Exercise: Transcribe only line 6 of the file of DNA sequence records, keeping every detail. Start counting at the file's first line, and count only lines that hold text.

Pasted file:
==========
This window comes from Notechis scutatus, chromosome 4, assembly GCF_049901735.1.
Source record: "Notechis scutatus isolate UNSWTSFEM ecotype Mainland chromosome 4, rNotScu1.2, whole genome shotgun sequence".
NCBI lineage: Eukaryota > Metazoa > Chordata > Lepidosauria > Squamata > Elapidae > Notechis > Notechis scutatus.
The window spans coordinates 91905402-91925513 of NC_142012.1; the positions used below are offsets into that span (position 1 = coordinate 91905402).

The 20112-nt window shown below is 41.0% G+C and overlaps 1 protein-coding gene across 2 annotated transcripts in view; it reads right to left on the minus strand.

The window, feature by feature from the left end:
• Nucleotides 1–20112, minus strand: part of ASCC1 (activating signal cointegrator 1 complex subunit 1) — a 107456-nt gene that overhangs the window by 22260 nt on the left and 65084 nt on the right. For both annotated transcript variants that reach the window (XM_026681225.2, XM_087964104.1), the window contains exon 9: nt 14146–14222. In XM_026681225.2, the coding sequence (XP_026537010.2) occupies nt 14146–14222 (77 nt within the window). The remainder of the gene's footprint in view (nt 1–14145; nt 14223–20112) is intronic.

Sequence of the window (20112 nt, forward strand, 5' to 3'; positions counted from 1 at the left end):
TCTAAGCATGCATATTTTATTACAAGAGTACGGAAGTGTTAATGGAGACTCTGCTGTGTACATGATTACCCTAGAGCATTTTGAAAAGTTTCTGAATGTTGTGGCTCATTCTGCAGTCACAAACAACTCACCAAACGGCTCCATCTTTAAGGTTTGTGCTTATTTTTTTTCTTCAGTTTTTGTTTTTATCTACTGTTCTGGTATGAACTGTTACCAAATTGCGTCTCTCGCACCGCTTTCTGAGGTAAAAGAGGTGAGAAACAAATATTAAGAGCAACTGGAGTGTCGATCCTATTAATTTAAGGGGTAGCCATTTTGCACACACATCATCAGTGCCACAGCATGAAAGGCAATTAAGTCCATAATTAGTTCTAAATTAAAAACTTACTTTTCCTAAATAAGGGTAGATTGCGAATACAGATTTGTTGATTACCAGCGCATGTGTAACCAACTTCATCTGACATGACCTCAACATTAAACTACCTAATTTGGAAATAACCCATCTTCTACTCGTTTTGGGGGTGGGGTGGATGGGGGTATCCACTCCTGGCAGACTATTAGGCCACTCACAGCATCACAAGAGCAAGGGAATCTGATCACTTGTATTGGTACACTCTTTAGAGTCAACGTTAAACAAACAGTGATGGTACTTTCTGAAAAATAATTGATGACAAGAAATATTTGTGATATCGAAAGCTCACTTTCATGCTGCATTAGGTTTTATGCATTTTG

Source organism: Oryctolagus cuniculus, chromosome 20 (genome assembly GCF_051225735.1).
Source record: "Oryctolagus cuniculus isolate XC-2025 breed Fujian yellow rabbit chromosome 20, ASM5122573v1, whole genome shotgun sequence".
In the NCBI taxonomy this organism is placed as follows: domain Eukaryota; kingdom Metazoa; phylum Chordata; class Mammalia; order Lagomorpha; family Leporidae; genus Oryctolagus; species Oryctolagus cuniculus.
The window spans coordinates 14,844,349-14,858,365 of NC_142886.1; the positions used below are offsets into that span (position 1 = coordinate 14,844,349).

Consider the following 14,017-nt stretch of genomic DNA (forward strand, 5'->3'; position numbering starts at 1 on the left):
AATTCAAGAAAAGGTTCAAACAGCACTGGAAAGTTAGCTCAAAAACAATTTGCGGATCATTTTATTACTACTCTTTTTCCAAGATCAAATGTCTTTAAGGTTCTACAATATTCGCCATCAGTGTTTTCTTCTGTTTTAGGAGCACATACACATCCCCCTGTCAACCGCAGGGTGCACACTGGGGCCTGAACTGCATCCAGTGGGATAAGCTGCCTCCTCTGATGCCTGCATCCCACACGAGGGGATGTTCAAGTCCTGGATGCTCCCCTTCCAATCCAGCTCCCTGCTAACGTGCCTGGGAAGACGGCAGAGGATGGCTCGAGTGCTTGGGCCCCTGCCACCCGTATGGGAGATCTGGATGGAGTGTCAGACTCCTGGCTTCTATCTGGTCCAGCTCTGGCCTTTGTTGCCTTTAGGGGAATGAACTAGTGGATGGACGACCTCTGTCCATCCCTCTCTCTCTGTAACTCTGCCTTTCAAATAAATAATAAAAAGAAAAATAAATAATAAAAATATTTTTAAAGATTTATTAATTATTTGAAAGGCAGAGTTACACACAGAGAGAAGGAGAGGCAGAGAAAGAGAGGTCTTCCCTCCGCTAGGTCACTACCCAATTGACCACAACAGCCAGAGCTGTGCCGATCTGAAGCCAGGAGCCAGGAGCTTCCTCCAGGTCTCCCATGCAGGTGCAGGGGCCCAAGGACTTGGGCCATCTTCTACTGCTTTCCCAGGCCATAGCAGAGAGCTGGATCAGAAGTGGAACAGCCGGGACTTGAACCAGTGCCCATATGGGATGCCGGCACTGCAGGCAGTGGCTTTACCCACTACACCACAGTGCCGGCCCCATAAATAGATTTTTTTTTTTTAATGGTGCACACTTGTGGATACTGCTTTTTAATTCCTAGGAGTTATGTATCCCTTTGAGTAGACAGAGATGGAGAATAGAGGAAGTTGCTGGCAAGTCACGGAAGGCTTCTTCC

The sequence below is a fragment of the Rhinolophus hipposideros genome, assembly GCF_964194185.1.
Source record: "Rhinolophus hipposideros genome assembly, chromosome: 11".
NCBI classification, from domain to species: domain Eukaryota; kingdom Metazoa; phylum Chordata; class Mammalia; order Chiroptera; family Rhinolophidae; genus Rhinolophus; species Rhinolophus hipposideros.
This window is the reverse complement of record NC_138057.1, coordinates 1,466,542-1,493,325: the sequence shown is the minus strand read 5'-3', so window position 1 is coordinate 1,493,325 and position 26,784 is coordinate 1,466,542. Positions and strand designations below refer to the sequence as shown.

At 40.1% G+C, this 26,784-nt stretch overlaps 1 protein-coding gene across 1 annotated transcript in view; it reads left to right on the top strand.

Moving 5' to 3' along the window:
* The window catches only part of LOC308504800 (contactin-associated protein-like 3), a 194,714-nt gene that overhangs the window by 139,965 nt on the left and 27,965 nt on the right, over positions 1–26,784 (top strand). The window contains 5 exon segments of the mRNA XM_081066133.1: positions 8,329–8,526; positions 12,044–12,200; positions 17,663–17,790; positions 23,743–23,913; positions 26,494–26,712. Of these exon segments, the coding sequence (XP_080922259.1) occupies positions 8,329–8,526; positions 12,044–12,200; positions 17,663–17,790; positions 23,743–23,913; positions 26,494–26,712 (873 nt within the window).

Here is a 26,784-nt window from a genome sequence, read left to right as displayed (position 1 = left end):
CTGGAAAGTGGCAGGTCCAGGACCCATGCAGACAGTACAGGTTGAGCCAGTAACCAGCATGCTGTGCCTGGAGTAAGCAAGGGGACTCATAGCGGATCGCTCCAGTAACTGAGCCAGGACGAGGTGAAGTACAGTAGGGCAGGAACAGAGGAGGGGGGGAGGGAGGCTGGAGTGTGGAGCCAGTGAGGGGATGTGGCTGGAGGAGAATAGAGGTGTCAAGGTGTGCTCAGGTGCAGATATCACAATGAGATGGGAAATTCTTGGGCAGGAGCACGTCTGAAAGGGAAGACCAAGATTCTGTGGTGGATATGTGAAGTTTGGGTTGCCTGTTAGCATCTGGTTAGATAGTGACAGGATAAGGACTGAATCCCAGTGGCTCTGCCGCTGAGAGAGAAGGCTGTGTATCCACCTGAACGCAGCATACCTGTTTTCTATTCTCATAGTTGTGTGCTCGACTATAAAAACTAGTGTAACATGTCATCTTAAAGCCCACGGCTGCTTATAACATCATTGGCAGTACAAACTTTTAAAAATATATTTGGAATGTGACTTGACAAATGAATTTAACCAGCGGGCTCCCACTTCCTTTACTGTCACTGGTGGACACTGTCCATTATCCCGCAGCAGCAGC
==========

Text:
The window, feature by feature from the left end: